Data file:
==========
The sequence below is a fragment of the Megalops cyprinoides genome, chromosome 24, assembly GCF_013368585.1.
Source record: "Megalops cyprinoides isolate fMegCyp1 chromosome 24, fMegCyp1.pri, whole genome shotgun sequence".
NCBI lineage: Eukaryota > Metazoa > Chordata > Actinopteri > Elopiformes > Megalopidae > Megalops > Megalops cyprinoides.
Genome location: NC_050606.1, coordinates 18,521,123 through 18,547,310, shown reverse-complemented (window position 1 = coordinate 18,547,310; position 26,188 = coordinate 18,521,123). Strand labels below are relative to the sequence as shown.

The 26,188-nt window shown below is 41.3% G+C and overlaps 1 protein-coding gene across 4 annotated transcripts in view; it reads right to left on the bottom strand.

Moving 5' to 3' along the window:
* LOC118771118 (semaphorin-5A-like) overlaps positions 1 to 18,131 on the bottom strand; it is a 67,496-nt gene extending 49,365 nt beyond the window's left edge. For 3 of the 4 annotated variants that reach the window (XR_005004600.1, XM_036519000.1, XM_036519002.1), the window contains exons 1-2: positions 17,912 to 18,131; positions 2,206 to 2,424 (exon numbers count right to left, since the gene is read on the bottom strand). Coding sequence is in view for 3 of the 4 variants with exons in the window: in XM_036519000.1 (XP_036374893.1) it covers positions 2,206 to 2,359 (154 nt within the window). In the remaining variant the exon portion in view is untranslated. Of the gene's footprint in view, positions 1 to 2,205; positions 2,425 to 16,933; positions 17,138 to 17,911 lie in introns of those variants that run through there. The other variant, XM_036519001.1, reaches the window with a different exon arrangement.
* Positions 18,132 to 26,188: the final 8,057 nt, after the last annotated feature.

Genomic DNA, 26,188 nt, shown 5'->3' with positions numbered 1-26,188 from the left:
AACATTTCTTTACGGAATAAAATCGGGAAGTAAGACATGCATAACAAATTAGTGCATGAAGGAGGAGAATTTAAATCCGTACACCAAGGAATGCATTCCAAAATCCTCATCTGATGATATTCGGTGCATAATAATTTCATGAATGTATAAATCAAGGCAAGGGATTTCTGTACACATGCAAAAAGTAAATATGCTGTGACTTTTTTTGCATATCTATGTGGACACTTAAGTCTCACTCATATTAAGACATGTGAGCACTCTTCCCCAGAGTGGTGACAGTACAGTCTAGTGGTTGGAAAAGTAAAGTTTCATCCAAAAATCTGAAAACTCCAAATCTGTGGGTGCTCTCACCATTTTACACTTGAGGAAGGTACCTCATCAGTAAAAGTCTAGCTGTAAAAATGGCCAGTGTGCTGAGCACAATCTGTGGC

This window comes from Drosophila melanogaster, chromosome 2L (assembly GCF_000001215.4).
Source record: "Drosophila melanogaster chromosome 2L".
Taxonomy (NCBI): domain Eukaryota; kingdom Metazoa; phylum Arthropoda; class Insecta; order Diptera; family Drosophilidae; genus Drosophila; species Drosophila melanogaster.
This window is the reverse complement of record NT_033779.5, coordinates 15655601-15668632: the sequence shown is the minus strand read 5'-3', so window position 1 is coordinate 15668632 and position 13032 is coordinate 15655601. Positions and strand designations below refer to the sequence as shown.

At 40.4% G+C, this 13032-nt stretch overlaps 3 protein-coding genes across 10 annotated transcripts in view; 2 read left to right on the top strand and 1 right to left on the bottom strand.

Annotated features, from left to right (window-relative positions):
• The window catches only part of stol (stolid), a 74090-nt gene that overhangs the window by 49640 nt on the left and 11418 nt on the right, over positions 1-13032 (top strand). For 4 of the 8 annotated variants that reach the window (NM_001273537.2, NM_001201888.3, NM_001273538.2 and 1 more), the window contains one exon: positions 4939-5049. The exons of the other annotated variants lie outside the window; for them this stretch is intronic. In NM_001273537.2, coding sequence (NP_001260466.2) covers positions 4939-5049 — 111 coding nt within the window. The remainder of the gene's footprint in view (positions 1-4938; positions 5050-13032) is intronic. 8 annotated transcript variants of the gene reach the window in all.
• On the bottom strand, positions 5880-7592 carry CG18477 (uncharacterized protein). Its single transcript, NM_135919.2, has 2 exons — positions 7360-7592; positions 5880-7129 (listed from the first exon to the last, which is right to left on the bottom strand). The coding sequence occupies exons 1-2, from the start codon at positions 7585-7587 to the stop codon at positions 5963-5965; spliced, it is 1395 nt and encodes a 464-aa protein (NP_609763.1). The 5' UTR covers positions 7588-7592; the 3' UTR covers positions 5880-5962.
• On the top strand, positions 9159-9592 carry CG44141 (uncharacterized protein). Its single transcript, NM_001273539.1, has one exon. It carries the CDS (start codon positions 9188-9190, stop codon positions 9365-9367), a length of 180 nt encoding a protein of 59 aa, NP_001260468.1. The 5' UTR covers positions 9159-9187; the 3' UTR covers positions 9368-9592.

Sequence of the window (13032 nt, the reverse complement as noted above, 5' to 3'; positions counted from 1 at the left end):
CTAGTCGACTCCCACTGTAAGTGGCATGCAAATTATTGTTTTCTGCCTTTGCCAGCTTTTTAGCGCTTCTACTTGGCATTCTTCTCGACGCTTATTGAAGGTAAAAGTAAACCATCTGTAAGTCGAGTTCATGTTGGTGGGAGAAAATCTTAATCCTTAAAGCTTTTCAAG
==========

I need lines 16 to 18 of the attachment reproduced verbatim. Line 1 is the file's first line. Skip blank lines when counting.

Annotated features, from left to right (window-relative positions):
• The window catches only part of stol (stolid), a 74090-nt gene that overhangs the window by 49640 nt on the left and 11418 nt on the right, over positions 1-13032 (top strand). For 4 of the 8 annotated variants that reach the window (NM_001273537.2, NM_001201888.3, NM_001273538.2 and 1 more), the window contains one exon: positions 4939-5049. The exons of the other annotated variants lie outside the window; for them this stretch is intronic. In NM_001273537.2, coding sequence (NP_001260466.2) covers positions 4939-5049 — 111 coding nt within the window. The remainder of the gene's footprint in view (positions 1-4938; positions 5050-13032) is intronic. 8 annotated transcript variants of the gene reach the window in all.
• On the bottom strand, positions 5880-7592 carry CG18477 (uncharacterized protein). Its single transcript, NM_135919.2, has 2 exons — positions 7360-7592; positions 5880-7129 (listed from the first exon to the last, which is right to left on the bottom strand). The coding sequence occupies exons 1-2, from the start codon at positions 7585-7587 to the stop codon at positions 5963-5965; spliced, it is 1395 nt and encodes a 464-aa protein (NP_609763.1). The 5' UTR covers positions 7588-7592; the 3' UTR covers positions 5880-5962.